Guest post by M.A. Hinkle
I have a confession to make. It’s something that’s caused me a lot of concern and trouble over the years, something that has forced me to confront how I think about writing and what I think about writing.
I like outlines.
Yep. I said it.
Back in high school, when I first began to approach writing as a job instead of something I did when I was bored, I was a stolid “seat of the pants” writer. I often sat down to type (or write longhand) the beginnings of stories with nothing but a persistent image, a few character names, and a few funny scraps of dialogue. My thinking at the time was sort of “Go with what sticks.” I wrote down whatever came into my head. The stories that compelled me to come back to them despite my complete lack of plan got finished; the ones that didn’t… well, there’s a reason I have a folder of files with timestamps dating back to high school. (Even middle school in some cases. Gasp!)
I stuck to my no-strategy strategy rather religiously for two reasons.
A) On Writing, which argues strenuously against outlines, was my Bible as a young writer. (It’s not any longer, but I do still appreciate the book for introducing me to some basic ideas on craft, even if I don’t agree with them all any longer, and for allowing me to take myself seriously as a writer.)
B) Whenever I tried writing an outline, one of two things happened. First, I would lose the outline. I am a compulsive loser. Not a day goes by when I don’t misplace my keys, my phone, my glasses, etc. It’s no surprise that I kept losing every bit of paper I wrote my outlines out on—I was also much messier in high school. And, of course, once I lost it I had no desire to return and rewrite it. Part of me was always sure it would turn up—in a closet, in my old binder, blah blah blah. And if I tried rewriting it based on my memory, it never seemed as good as the imagined version I had misplaced.
The other option was more prevalent. Once I wrote the outline… I almost always lost interest in the story. For example, in high school I wrote my first high fantasy story. I decided that, at one point, my three main characters would be separated, and the POV would alternate between them. After thinking about it for a bit, I realized this would be very complicated and decided to outline it. My outline wasn’t a typical, bullet-pointed outline—more like a story skeleton, complete with bits of dialogue—and I thought it was pretty cool.
Nevertheless… I haven’t written that story. I still think it’s pretty cool, and I have every intention to return to it someday… but that’s someday. I have no interest in doing the story now, which is the difference between a really cool idea and a finished draft.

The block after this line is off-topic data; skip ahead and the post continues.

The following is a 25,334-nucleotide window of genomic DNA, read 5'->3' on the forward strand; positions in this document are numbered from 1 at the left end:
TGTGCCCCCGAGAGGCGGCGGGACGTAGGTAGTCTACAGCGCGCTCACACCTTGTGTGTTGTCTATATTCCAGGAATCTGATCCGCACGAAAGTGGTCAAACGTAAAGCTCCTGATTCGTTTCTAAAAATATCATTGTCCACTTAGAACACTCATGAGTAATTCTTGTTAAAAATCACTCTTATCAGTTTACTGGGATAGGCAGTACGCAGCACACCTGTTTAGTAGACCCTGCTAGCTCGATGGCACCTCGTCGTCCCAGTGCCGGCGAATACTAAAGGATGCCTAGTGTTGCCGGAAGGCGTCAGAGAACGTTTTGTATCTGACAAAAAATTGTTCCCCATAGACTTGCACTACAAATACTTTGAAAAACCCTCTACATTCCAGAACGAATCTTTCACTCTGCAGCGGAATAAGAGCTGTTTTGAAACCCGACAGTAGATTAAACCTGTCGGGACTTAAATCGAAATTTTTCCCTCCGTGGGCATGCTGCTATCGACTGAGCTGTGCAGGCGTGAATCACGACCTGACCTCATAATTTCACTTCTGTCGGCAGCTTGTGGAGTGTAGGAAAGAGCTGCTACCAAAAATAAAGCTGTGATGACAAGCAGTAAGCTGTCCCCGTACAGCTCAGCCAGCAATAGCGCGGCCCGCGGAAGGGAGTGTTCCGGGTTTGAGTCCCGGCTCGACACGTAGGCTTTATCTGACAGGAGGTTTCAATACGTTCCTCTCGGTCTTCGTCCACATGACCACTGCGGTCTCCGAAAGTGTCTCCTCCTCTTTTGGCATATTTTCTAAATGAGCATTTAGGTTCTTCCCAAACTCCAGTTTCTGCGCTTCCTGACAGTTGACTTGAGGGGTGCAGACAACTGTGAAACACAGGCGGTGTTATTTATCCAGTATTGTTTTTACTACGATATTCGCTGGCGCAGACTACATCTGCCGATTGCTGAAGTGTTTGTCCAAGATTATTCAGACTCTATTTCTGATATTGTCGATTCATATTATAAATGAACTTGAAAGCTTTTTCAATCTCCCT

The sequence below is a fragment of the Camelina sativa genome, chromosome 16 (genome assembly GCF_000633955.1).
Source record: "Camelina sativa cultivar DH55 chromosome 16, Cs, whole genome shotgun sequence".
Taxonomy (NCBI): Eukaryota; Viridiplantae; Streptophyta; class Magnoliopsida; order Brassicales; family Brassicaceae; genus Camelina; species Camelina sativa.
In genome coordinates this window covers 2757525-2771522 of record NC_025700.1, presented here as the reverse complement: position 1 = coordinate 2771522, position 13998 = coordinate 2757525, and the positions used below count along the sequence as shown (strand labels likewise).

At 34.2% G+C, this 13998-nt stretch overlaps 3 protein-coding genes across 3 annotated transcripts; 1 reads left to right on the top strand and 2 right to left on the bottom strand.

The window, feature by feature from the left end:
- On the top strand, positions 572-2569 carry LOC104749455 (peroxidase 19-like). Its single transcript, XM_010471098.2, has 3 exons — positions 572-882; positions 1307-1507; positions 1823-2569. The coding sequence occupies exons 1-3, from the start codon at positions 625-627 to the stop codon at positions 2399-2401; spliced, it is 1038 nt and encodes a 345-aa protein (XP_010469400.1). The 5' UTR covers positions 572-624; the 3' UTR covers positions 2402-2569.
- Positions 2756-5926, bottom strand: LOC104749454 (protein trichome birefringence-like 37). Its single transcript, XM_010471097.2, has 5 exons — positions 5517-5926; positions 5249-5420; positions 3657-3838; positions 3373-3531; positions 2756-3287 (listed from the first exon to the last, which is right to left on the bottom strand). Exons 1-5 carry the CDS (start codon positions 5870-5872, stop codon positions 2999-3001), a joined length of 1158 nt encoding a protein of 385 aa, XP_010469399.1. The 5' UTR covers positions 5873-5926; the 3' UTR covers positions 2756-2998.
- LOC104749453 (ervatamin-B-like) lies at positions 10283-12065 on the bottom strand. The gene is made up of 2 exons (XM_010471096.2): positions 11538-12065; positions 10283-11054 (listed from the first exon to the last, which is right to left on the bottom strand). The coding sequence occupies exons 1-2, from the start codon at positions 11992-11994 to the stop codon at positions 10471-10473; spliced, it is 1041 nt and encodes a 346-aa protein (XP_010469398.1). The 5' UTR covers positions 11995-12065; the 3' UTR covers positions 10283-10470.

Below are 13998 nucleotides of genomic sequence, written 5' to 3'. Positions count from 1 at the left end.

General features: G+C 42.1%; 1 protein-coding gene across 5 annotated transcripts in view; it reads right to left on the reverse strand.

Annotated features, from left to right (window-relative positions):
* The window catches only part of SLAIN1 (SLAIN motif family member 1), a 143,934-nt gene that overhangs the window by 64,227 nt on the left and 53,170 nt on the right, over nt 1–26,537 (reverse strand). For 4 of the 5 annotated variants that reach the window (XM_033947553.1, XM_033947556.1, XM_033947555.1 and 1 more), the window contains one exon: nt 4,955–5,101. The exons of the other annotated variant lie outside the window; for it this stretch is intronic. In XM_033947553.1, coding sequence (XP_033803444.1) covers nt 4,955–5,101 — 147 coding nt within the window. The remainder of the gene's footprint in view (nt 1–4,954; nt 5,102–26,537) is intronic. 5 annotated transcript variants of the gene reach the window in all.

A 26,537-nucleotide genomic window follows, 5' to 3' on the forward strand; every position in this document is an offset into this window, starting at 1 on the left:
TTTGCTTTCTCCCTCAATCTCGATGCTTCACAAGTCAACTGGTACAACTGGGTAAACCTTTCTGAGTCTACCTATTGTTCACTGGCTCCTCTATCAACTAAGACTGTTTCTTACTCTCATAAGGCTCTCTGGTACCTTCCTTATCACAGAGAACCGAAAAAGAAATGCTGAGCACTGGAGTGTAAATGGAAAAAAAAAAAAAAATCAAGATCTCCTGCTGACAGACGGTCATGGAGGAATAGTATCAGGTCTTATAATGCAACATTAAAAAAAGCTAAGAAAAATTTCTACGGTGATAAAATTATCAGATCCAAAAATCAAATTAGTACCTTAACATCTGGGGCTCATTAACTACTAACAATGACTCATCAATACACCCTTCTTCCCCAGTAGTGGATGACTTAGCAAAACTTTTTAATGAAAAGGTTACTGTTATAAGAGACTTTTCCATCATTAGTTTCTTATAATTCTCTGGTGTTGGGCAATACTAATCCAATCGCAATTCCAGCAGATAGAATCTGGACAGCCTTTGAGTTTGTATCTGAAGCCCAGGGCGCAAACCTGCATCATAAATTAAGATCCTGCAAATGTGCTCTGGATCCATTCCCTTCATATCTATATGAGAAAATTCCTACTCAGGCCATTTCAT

When I got to college, and things actually began to impinge upon my free time, I realized I had to start using my writing time more efficiently. At this point, I was churning out a lot of drafts that, upon closer inspection, did not hold water—in a terrible, catastrophic, “the Enterprise is disintegrating” way that always makes the Scotty in my head run screaming without even shouting about my brain’s dilithium crystals.
I needed to shape things up. I needed a plan.
In short, I needed to figure out a way of outlining that actually *worked* for me, instead of forcing myself to work for the outline. I think a lot of the hang-ups I had about them when I was younger came from the idea that once I wrote something down, it was stagnant, immutable. I had to follow my outline, or my computer would immediately shit itself and die. Now I’m a lot chiller about them. When I sit down to outline now, I do so fully understand nothing I outline might make it to the final page. As I draft, the story usually gets away from me, and I realize the original path I planned wasn’t the right one. But the outline helps me get far enough into the story to get to the point where the wheels come off the bicycle, which is a lot further than I ever used to get starting with first lines or a neat image.
I’m not going to say I’ve found the “one true method” for outlining. There are several different ones I like, but I’m flighty and don’t like being pinned down, so I don’t usually stick to anything for more than one book. This has also helped conquer my fear of outlines because trying out a new method makes outlining feel fun and like a discovery instead of a chore. There are bazillions of different methods out there. Maybe someday I’ll find the perfect one for me, but the key there is it would be for me, not necessarily anyone else.
If you have already tried outlining and realized it simply doesn’t work for you, godspeed. I’m just trying to reach the people like me, who are on the fence about it—or believe that outlines are the antithesis of good writing. It’s bunk. Outlining is a tool, like writing software. Some people like a really stripped down interface where you do nothing but write. Other people like a million different functions and name generators and outlining tools. It doesn’t really matter how you get there as long as it helps you get words on a page.
M.A. Hinkle (she/her) swears a lot and makes jokes at inappropriate times, so she writes about characters who do the same thing. She’s also worked as an editor and proofreader for the last eight years, critiquing everything from graduate school applications to romance novels. She has three published books in her Cherrywood Grove series, Death of a Bachelor, Diamond Heart, and The Weight of Living.
Check out her website at www.maryannehinkle.com
M.A. Hinkle will be discussing writing romance across the romantic spectrum and reading from her books during the IQARUS book con.